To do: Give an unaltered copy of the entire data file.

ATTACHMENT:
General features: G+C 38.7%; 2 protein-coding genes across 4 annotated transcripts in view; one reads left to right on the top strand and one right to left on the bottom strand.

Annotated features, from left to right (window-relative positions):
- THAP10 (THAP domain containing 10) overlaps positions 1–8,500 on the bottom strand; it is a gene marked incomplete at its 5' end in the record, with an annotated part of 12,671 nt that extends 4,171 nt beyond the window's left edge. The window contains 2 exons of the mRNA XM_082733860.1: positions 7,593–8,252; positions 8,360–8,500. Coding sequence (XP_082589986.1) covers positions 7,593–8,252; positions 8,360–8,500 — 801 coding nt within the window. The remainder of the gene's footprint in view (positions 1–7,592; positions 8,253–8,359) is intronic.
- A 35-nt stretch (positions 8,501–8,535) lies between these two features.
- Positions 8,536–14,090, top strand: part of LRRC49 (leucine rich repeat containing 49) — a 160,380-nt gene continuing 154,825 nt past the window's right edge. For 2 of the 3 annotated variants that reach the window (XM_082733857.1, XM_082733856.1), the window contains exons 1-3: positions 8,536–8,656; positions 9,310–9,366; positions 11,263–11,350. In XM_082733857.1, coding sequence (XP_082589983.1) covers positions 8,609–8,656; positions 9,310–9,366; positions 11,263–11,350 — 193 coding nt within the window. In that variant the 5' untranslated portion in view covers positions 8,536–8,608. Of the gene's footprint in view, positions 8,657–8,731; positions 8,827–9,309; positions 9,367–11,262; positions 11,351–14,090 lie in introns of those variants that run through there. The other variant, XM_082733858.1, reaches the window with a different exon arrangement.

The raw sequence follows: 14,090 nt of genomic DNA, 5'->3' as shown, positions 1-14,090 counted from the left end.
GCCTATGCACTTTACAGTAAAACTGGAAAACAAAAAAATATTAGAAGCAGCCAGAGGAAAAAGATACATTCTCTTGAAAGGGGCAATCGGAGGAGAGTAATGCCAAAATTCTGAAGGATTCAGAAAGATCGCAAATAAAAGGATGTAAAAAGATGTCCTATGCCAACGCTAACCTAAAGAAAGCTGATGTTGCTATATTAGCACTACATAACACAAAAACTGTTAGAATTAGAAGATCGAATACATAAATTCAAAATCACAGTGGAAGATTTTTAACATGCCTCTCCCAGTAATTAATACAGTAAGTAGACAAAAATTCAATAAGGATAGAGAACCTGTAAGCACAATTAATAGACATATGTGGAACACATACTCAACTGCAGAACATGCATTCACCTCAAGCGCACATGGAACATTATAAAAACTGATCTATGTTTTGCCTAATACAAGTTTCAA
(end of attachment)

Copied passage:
General features: G+C 38.7%; 2 protein-coding genes across 4 annotated transcripts in view; one reads left to right on the top strand and one right to left on the bottom strand.

Annotated features, from left to right (window-relative positions):
- THAP10 (THAP domain containing 10) overlaps positions 1–8,500 on the bottom strand; it is a gene marked incomplete at its 5' end in the record, with an annotated part of 12,671 nt that extends 4,171 nt beyond the window's left edge. The window contains 2 exons of the mRNA XM_082733860.1: positions 7,593–8,252; positions 8,360–8,500. Coding sequence (XP_082589986.1) covers positions 7,593–8,252; positions 8,360–8,500 — 801 coding nt within the window. The remainder of the gene's footprint in view (positions 1–7,592; positions 8,253–8,359) is intronic.
- A 35-nt stretch (positions 8,501–8,535) lies between these two features.
- Positions 8,536–14,090, top strand: part of LRRC49 (leucine rich repeat containing 49) — a 160,380-nt gene continuing 154,825 nt past the window's right edge. For 2 of the 3 annotated variants that reach the window (XM_082733857.1, XM_082733856.1), the window contains exons 1-3: positions 8,536–8,656; positions 9,310–9,366; positions 11,263–11,350. In XM_082733857.1, coding sequence (XP_082589983.1) covers positions 8,609–8,656; positions 9,310–9,366; positions 11,263–11,350 — 193 coding nt within the window. In that variant the 5' untranslated portion in view covers positions 8,536–8,608. Of the gene's footprint in view, positions 8,657–8,731; positions 8,827–9,309; positions 9,367–11,262; positions 11,351–14,090 lie in introns of those variants that run through there. The other variant, XM_082733858.1, reaches the window with a different exon arrangement.

The raw sequence follows: 14,090 nt of genomic DNA, 5'->3' as shown, positions 1-14,090 counted from the left end.
GCCTATGCACTTTACAGTAAAACTGGAAAACAAAAAAATATTAGAAGCAGCCAGAGGAAAAAGATACATTCTCTTGAAAGGGGCAATCGGAGGAGAGTAATGCCAAAATTCTGAAGGATTCAGAAAGATCGCAAATAAAAGGATGTAAAAAGATGTCCTATGCCAACGCTAACCTAAAGAAAGCTGATGTTGCTATATTAGCACTACATAACACAAAAACTGTTAGAATTAGAAGATCGAATACATAAATTCAAAATCACAGTGGAAGATTTTTAACATGCCTCTCCCAGTAATTAATACAGTAAGTAGACAAAAATTCAATAAGGATAGAGAACCTGTAAGCACAATTAATAGACATATGTGGAACACATACTCAACTGCAGAACATGCATTCACCTCAAGCGCACATGGAACATTATAAAAACTGATCTATGTTTTGCCTAATACAAGTTTCAA